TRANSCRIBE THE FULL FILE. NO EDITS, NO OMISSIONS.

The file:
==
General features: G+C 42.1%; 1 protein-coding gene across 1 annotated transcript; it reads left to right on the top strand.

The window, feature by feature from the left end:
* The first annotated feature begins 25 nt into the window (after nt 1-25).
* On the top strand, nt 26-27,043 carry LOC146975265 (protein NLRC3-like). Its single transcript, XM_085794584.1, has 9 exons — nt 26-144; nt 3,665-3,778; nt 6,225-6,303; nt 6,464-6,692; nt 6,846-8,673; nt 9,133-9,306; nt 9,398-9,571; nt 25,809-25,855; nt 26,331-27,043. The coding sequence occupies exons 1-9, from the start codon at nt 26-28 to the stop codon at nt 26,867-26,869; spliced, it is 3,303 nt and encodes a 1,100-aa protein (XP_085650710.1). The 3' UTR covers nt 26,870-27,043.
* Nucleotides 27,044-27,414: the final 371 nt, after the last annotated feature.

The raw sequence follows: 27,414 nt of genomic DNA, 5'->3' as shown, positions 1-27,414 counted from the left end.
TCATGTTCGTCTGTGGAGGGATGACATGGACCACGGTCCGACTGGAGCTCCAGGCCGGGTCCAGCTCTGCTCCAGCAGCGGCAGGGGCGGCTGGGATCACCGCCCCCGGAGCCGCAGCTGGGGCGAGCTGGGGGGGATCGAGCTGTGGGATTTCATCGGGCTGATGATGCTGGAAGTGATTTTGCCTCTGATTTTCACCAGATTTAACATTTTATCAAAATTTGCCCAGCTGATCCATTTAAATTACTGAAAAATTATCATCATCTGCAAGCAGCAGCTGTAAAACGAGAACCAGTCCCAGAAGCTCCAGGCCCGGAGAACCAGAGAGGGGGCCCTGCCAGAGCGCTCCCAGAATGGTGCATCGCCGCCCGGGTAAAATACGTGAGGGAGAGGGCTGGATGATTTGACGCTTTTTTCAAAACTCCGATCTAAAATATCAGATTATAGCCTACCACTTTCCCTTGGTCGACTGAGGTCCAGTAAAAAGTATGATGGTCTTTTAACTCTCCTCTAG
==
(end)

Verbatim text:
General features: G+C 42.1%; 1 protein-coding gene across 1 annotated transcript; it reads left to right on the top strand.

The window, feature by feature from the left end:
* The first annotated feature begins 25 nt into the window (after nt 1-25).
* On the top strand, nt 26-27,043 carry LOC146975265 (protein NLRC3-like). Its single transcript, XM_085794584.1, has 9 exons — nt 26-144; nt 3,665-3,778; nt 6,225-6,303; nt 6,464-6,692; nt 6,846-8,673; nt 9,133-9,306; nt 9,398-9,571; nt 25,809-25,855; nt 26,331-27,043. The coding sequence occupies exons 1-9, from the start codon at nt 26-28 to the stop codon at nt 26,867-26,869; spliced, it is 3,303 nt and encodes a 1,100-aa protein (XP_085650710.1). The 3' UTR covers nt 26,870-27,043.
* Nucleotides 27,044-27,414: the final 371 nt, after the last annotated feature.

The raw sequence follows: 27,414 nt of genomic DNA, 5'->3' as shown, positions 1-27,414 counted from the left end.
TCATGTTCGTCTGTGGAGGGATGACATGGACCACGGTCCGACTGGAGCTCCAGGCCGGGTCCAGCTCTGCTCCAGCAGCGGCAGGGGCGGCTGGGATCACCGCCCCCGGAGCCGCAGCTGGGGCGAGCTGGGGGGGATCGAGCTGTGGGATTTCATCGGGCTGATGATGCTGGAAGTGATTTTGCCTCTGATTTTCACCAGATTTAACATTTTATCAAAATTTGCCCAGCTGATCCATTTAAATTACTGAAAAATTATCATCATCTGCAAGCAGCAGCTGTAAAACGAGAACCAGTCCCAGAAGCTCCAGGCCCGGAGAACCAGAGAGGGGGCCCTGCCAGAGCGCTCCCAGAATGGTGCATCGCCGCCCGGGTAAAATACGTGAGGGAGAGGGCTGGATGATTTGACGCTTTTTTCAAAACTCCGATCTAAAATATCAGATTATAGCCTACCACTTTCCCTTGGTCGACTGAGGTCCAGTAAAAAGTATGATGGTCTTTTAACTCTCCTCTAG